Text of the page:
Fear of the "liberal bias" charge has effectively emasculated much of the press corps. The federal judiciary has been disproportionately stacked with conservatives and Federalist Society-types, and Republicans have repeatedly attempted to bully and intimidate the judiciary as a whole. Even our scientific and empirical knowledge has been diluted and corrupted by the spread of pseudo-science and ideologically-driven research. We've reached a point where nearly all truth is politicized. The line separating facts from spin has been hopelessly blurred, and political debate has, all too often, become a joke.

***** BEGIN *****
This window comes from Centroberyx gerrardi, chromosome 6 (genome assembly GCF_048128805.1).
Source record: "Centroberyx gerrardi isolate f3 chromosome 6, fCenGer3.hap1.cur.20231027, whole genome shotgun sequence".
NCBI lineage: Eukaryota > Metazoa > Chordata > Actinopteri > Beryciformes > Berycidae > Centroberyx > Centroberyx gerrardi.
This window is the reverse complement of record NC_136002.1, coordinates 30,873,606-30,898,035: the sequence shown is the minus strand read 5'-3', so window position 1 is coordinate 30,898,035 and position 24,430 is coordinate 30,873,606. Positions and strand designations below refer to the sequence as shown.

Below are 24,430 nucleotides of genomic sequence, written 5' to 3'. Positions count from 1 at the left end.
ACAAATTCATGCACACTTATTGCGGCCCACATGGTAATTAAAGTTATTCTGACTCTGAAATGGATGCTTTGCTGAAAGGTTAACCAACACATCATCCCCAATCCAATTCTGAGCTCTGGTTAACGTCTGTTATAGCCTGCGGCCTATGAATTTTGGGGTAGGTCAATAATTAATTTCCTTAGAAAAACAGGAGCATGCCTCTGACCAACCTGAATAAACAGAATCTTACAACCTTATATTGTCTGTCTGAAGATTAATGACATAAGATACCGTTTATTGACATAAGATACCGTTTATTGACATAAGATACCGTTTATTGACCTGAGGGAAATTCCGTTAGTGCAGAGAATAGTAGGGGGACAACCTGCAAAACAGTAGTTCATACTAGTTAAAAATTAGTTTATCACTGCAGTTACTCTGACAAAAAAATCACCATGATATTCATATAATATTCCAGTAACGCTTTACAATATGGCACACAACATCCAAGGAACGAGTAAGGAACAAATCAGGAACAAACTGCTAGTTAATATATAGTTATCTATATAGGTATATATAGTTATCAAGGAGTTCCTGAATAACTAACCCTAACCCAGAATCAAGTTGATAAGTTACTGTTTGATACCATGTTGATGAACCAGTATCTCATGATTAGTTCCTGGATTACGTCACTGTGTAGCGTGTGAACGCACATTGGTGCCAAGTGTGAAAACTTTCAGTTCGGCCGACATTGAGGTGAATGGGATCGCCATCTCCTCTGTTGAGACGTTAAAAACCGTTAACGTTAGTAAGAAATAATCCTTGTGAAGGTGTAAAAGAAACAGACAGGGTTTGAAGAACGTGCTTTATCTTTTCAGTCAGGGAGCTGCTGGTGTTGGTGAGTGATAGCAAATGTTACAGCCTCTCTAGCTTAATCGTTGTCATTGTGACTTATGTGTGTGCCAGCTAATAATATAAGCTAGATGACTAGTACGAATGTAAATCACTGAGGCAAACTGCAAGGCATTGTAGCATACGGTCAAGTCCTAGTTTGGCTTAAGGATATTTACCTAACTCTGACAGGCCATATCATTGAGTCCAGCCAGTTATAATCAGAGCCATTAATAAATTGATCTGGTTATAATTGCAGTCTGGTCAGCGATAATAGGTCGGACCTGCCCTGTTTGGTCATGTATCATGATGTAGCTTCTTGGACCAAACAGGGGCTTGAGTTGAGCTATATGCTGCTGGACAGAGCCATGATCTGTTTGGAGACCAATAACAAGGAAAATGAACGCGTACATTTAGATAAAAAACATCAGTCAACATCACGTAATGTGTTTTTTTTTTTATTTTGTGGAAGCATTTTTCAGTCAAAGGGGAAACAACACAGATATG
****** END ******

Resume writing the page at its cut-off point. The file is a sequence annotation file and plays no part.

The ability of the national media (and other institutions) to act as effective referees of political discourse has been further eroded by the advent of alternative media outlets like the internet, talk radio, and cable television. As I noted in a recent post, for a talking point to gain traction and attain an aura of reasonability, it has to be repeated by a sufficient number of people, a critical mass.

In the old days, the establishment media had a virtual monopoly on political journalists and talking heads. This made it easier for the media to serve as a referee and to prevent the dissemination of patently false talking points. In the era of alternative media, however, talking points can be circulated and gain some (modest) traction without any assistance from the traditional media. And when a story gains momentum in this alternative sphere, the mainstream media outlets often feel obliged to "cover the controversy" and, in doing so, give added publicity to what are often meritless claims or spurious allegations.